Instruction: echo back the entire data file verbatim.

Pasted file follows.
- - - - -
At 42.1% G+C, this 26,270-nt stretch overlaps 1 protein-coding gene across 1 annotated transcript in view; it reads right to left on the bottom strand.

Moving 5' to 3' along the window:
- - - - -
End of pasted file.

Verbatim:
At 42.1% G+C, this 26,270-nt stretch overlaps 1 protein-coding gene across 1 annotated transcript in view; it reads right to left on the bottom strand.

Moving 5' to 3' along the window: